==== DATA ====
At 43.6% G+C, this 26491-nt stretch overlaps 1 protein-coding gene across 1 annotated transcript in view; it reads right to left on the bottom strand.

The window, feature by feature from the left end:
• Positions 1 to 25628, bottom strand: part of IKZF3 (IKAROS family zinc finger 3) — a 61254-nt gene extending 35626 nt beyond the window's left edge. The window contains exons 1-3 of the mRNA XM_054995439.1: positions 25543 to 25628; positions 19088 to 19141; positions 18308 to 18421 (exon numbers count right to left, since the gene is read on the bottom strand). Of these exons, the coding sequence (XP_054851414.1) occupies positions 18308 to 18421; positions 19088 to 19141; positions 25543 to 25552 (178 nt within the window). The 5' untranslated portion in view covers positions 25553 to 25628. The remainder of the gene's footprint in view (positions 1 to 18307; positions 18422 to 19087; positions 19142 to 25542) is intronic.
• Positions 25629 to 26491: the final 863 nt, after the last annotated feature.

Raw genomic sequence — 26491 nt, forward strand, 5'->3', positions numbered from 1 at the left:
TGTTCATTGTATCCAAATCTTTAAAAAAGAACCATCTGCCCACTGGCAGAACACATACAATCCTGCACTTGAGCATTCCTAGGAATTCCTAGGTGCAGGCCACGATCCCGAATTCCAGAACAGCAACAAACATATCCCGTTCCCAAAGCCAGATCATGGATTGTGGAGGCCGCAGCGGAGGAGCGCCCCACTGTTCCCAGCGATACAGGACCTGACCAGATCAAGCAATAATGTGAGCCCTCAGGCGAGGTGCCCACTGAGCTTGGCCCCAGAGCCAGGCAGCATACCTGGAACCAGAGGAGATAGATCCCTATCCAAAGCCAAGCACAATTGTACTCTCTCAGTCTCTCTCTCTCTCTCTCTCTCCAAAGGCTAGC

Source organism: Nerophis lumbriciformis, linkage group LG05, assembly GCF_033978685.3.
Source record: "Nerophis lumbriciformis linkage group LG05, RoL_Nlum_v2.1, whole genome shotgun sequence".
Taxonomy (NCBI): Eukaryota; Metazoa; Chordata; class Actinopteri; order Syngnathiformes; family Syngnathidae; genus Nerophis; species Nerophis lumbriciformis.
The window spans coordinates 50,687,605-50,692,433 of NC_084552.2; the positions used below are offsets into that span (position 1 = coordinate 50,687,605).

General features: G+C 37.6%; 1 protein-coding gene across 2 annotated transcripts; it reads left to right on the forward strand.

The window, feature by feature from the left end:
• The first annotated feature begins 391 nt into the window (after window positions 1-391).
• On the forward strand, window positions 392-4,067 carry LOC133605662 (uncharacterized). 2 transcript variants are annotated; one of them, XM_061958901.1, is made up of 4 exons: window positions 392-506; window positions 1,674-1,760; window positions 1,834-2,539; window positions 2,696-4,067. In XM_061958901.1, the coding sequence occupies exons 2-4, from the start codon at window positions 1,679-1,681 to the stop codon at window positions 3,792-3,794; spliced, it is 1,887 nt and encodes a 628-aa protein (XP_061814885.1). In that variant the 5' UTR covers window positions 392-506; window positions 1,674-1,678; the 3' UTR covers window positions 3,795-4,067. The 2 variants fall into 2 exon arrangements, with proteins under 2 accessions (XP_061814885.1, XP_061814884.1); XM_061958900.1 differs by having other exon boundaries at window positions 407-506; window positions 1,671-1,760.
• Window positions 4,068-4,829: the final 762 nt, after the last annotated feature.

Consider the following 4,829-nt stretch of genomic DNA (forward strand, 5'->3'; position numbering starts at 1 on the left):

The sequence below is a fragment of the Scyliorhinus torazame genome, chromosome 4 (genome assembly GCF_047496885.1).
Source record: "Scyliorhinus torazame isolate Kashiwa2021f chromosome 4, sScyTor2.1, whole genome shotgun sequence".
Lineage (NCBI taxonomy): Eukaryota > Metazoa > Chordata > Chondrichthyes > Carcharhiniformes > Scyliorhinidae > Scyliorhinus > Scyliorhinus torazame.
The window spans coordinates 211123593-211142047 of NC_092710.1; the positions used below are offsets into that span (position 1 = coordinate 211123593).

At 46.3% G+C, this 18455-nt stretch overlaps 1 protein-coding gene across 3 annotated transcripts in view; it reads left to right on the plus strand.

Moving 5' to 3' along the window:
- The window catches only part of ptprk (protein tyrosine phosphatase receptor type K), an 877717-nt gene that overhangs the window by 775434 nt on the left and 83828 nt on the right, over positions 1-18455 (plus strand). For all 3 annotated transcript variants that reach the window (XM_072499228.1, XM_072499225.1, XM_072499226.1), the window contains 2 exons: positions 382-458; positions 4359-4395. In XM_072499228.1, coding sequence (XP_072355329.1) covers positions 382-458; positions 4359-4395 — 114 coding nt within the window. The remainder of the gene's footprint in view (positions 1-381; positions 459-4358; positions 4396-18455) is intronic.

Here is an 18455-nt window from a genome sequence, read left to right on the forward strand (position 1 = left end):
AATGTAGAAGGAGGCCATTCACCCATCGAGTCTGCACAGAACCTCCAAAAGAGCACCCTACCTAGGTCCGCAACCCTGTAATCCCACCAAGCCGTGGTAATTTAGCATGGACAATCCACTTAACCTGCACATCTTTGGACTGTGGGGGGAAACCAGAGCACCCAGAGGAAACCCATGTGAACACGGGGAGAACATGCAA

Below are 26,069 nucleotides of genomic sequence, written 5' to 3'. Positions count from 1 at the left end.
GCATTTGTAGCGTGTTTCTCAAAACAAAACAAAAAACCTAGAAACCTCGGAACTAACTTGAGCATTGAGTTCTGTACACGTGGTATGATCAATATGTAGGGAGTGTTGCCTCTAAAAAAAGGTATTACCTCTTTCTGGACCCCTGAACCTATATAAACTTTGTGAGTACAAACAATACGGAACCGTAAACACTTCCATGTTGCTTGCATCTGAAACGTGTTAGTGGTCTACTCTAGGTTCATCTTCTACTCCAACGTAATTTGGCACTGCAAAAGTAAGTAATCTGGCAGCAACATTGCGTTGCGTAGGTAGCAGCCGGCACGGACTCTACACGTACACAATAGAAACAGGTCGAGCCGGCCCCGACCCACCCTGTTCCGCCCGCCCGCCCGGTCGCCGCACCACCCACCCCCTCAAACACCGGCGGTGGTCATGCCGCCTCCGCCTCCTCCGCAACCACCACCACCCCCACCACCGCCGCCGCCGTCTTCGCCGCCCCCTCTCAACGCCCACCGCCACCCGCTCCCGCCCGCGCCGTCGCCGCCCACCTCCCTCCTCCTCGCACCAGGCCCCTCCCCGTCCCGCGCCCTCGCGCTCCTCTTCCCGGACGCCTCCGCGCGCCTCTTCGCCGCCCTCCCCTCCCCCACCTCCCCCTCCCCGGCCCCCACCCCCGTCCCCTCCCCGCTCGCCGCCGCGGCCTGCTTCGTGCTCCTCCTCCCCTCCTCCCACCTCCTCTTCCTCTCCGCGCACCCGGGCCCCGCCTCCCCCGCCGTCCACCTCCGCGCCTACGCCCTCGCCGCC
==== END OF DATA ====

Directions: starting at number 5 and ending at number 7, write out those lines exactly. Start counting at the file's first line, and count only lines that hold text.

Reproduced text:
Raw genomic sequence — 26491 nt, forward strand, 5'->3', positions numbered from 1 at the left:
TGTTCATTGTATCCAAATCTTTAAAAAAGAACCATCTGCCCACTGGCAGAACACATACAATCCTGCACTTGAGCATTCCTAGGAATTCCTAGGTGCAGGCCACGATCCCGAATTCCAGAACAGCAACAAACATATCCCGTTCCCAAAGCCAGATCATGGATTGTGGAGGCCGCAGCGGAGGAGCGCCCCACTGTTCCCAGCGATACAGGACCTGACCAGATCAAGCAATAATGTGAGCCCTCAGGCGAGGTGCCCACTGAGCTTGGCCCCAGAGCCAGGCAGCATACCTGGAACCAGAGGAGATAGATCCCTATCCAAAGCCAAGCACAATTGTACTCTCTCAGTCTCTCTCTCTCTCTCTCTCTCCAAAGGCTAGC

Source organism: Nerophis lumbriciformis, linkage group LG05, assembly GCF_033978685.3.